How to Handle a Bad Situation: Three Tips that Leverage Your Greatness & Allow Others to Save Face
In a recent post, I talked about how you can maintain your professionalism and stand in a place of your greatness even when things go very wrong and you’re incredibly stressed. In that post was some key lessons and suggestions about how you can reduce your stress level and demonstrate our greatness even when the situation is crumbling around you.
One thing I have learned is that if you stand in your greatness, other folks are able to grow and learn from it. You can show there’s another way of behaving even when things aren’t ideal. It’s not easy, but it’s important.
The alternative that I see if people getting into complaint mode. Folks lose hope and fixate on the negativity. Worse yet is the toxicity seeps into the environment, like a negativity smog descending.
The example I shared in the last post were service professionals who sadly, are often treated as invisible objects. They can be made to feel dispensable. They often are undervalued, not appreciated and feel overworked. I wasn’t about to do that to reinforce this, even in the midst of a stressful circumstance.
One of the biggest reasons they feel invisible, dispensable and undervalued? They’re not given feedback – positive or constructive. They usually only hear – often in harsh tones – when they’ve “messed up”. And usually, it’s in generalities about situations they’re not even responsible for.
The benefits of giving feedback in a respectful way to serve folks – in addition to showing you appreciate them – is they’ll work harder on service recovery with customers. When treated professionally, they are more likely to act like professionals. It makes so much sense it seems redundant, but have you seen someone in frontline service dressed down, devalued and disrespected? Happens all the time. Instead, here are three tips on how to handle a bad situation with professionalism, allowing others to save face and leaves everyone better off!
1.Speak directly with staff
This is twofold: from the customer and from the manager. We talk a lot about giving feedback as leaders, but let’s focus in on giving feedback as customers. How many of us give it directly? Or instead, do we wait to write on the comment card, give an unfavourable Yelp rating or tell the manager? Or worse, not give feedback at all and instead, “Well, we’re never going to go there again.” After all, “It’s not my problem” right? The flawed logic is that there isn’t an opportunity to learn, to improve right away and to do service recovery so you can walk away at least a little more satisfied.
No one wants to do a bad job. Give them an opportunity to delight you in the moment and course correct.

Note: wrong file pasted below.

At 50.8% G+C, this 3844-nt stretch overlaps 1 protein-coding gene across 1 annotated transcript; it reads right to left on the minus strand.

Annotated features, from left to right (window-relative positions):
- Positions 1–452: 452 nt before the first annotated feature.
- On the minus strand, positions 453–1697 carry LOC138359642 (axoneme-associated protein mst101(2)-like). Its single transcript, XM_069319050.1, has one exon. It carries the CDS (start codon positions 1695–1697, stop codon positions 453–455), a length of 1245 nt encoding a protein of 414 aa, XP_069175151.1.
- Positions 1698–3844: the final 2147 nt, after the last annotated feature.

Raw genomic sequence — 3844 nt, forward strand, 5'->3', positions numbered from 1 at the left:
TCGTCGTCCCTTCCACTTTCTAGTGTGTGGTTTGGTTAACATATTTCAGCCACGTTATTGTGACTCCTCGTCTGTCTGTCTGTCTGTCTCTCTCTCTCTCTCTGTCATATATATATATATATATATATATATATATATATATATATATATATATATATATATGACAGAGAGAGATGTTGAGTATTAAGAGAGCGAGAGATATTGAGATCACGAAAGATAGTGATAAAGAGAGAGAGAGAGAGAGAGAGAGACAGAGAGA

2. If speaking directly doesn’t work, talk to a supervisor
For this organization I told you about in my last post, the root issue was many brand new staff without the proper training. I learned this from speaking with them and them saying, “I don’t know what to do in these situations.” In other words, I had some feedback for leadership about an apparent onboarding gap. It looked like it was an issue with the service, but the root issue was the lack of training.
Knowing this, however, didn’t solve my issue. I needed the supervisor’s help because the staff was making excuses. She went and spoke with them right away, and recovered the materials that were apparently impossible to find. By the manager having to roll up her sleeves (literally…to root through the garbage for my lost materials with staff) she understood the importance of addressing the gap!
3. Show appreciation
Despite being frustrated, I used a technique we learn in therapy school called, “repair attempts.” It’s when you’re having a fight or when tensions are rising, you say something to soften the tension. “I see you’re all incredibly efficient and hard working.” It was true. It was just a strength overused in this case that in haste, the information I needed got discarded. But it didn’t minimize the fact this team has greatness, and each individual needed to feel valued as well as take responsibility for addressing the current issue.
The supervisor really stepped up, so of course, I shared my appreciation to her, and in return, she gave me her card and said, “If there’s anything else you need please contact me directly.” I suspect if I were yelling and unprofessional she’d be hesitant to do that!
Do you have any other advice about how to handle a difficult work situation professionally and respectfully? Comment below!